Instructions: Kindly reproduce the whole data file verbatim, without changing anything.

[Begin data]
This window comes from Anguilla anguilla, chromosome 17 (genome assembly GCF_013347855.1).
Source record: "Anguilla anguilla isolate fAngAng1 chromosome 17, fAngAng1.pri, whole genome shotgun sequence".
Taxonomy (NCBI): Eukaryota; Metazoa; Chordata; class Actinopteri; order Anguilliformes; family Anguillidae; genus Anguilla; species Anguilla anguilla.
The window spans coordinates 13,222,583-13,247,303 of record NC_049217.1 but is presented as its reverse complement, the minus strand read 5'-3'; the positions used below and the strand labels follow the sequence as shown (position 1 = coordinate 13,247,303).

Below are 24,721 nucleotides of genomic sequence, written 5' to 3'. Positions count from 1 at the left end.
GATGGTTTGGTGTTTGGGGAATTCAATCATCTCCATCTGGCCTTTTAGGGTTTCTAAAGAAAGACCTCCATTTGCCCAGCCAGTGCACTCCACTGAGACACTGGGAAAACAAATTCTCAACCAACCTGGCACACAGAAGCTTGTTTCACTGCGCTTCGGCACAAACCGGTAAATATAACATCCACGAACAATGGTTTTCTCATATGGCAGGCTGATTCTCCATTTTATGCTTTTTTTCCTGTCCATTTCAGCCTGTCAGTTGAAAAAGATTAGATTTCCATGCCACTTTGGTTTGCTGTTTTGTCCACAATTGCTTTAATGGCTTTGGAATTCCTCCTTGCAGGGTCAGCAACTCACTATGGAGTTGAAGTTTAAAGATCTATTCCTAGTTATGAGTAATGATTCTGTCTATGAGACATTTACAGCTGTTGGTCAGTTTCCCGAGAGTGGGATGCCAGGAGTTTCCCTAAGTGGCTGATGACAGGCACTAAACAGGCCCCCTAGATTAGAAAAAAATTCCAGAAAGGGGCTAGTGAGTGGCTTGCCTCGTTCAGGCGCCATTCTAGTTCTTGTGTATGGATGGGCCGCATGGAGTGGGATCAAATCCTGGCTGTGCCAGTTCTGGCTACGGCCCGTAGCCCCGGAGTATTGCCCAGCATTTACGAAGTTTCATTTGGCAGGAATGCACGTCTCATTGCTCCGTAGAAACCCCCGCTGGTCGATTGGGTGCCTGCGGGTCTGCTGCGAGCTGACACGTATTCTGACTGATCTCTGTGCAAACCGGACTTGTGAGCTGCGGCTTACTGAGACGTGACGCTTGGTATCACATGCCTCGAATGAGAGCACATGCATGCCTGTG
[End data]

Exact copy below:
This window comes from Anguilla anguilla, chromosome 17 (genome assembly GCF_013347855.1).
Source record: "Anguilla anguilla isolate fAngAng1 chromosome 17, fAngAng1.pri, whole genome shotgun sequence".
Taxonomy (NCBI): Eukaryota; Metazoa; Chordata; class Actinopteri; order Anguilliformes; family Anguillidae; genus Anguilla; species Anguilla anguilla.
The window spans coordinates 13,222,583-13,247,303 of record NC_049217.1 but is presented as its reverse complement, the minus strand read 5'-3'; the positions used below and the strand labels follow the sequence as shown (position 1 = coordinate 13,247,303).

Below are 24,721 nucleotides of genomic sequence, written 5' to 3'. Positions count from 1 at the left end.
GATGGTTTGGTGTTTGGGGAATTCAATCATCTCCATCTGGCCTTTTAGGGTTTCTAAAGAAAGACCTCCATTTGCCCAGCCAGTGCACTCCACTGAGACACTGGGAAAACAAATTCTCAACCAACCTGGCACACAGAAGCTTGTTTCACTGCGCTTCGGCACAAACCGGTAAATATAACATCCACGAACAATGGTTTTCTCATATGGCAGGCTGATTCTCCATTTTATGCTTTTTTTCCTGTCCATTTCAGCCTGTCAGTTGAAAAAGATTAGATTTCCATGCCACTTTGGTTTGCTGTTTTGTCCACAATTGCTTTAATGGCTTTGGAATTCCTCCTTGCAGGGTCAGCAACTCACTATGGAGTTGAAGTTTAAAGATCTATTCCTAGTTATGAGTAATGATTCTGTCTATGAGACATTTACAGCTGTTGGTCAGTTTCCCGAGAGTGGGATGCCAGGAGTTTCCCTAAGTGGCTGATGACAGGCACTAAACAGGCCCCCTAGATTAGAAAAAAATTCCAGAAAGGGGCTAGTGAGTGGCTTGCCTCGTTCAGGCGCCATTCTAGTTCTTGTGTATGGATGGGCCGCATGGAGTGGGATCAAATCCTGGCTGTGCCAGTTCTGGCTACGGCCCGTAGCCCCGGAGTATTGCCCAGCATTTACGAAGTTTCATTTGGCAGGAATGCACGTCTCATTGCTCCGTAGAAACCCCCGCTGGTCGATTGGGTGCCTGCGGGTCTGCTGCGAGCTGACACGTATTCTGACTGATCTCTGTGCAAACCGGACTTGTGAGCTGCGGCTTACTGAGACGTGACGCTTGGTATCACATGCCTCGAATGAGAGCACATGCATGCCTGTG